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China's IPR protection targets trade shows

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Trade shows have become the new focus of China's efforts in intellectual property rights (IPR) protection.
Blue Sky Trade Show Action was launched in Beijing on Monday, with the aim of preventing companies from exhibiting products that have infringed upon the rights of IPR holders, said Gao Hucheng, vice minister of commerce, at a press conference.

Giving no statistics of China's trade-show-related IPR infringements, Gao said that violations tended to "cluster" at trade shows because quite a number of organizers paid little attention to the IPR issue and gave the go-ahead to all companies eager to display their products.

He said that an increasing number of IPR-related complaints have been filed at trade shows, which was detrimental not only to China's IPR protection image but also to the sound development of the exhibition industry.

Currently, China has approximately 150 large and medium-sized exhibition halls whose aggregated floor area totals 3.5 million square meters. Last year, about 3,800 trade shows of various kinds were staged in the country, China's official data revealed.

"Some participants were found to be manufacturing counterfeits intentionally, some thought their moderately modified imitations had become legitimate while others were simply unaware of their infringement," said Wu Ningyan, assistant director of the State Intellectual Property Office.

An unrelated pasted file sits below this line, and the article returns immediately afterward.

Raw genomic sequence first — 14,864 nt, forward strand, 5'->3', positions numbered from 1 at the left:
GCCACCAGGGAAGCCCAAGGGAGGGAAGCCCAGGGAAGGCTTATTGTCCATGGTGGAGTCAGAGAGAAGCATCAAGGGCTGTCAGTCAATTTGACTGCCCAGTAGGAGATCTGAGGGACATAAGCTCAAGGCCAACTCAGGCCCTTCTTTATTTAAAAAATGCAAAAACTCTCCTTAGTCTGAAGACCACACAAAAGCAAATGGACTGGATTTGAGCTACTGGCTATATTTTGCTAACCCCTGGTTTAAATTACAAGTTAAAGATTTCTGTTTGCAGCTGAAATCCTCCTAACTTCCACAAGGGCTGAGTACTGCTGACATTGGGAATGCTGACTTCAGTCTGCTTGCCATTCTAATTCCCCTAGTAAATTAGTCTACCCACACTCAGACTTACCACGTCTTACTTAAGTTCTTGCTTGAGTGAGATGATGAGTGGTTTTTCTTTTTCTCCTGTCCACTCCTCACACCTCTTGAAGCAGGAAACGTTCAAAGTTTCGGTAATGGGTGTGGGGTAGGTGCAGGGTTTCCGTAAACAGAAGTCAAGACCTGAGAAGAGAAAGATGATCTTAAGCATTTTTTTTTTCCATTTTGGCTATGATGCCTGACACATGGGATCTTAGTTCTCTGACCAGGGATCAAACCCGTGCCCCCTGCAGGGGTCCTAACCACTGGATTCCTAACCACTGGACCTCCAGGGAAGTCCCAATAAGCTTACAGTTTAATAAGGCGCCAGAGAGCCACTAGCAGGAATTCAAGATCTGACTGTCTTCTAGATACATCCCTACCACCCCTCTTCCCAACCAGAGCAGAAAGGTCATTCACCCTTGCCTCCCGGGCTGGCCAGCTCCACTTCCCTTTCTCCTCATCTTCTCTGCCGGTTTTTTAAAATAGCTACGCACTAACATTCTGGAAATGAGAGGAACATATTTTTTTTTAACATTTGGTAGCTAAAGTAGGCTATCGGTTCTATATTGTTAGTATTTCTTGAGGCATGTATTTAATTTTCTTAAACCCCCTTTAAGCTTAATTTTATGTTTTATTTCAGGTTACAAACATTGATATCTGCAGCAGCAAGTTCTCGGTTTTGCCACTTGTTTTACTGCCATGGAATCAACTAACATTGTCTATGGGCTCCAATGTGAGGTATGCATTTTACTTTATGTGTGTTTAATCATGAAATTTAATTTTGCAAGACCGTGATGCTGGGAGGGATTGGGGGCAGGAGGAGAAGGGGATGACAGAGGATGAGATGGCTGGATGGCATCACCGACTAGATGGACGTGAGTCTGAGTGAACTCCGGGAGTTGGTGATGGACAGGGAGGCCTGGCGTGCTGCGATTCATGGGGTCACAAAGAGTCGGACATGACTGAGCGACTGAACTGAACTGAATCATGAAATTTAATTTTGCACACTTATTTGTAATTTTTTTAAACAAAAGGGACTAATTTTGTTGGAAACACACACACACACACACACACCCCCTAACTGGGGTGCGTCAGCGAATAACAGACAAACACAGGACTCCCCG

"It was difficult to judge all these violations during trade shows. Further thorough investigations must be carried out," she said, adding that the lion's share of violations at trade shows involved patent infringement.

A special leading group has been established to supervise the implementation of the action plan, with its members coming from the Ministry of Commerce, the General Administration for Industry and Commerce, the National Copyright Administration, the State Intellectual Property Office and China Council for the Promotion of International Trade,

From now to March, the above departments will team up to launch a series of activities to upgrade China's IPR protection at trade shows. These activities include distributing materials, urging exhibition organizers to provide field guidance on making complaints, providing training to people employed in the exhibition industry and organizing symposiums for people to share their IPR protection experience.

All relevant law enforcement departments will send people with professional expertise to provide on-the-spot services at trade shows.

Being a part of China's IPR Protection Outline for 2006 and 2007, this action comes after China formulated the Measures on IPR Protection at Trade Shows in early March.


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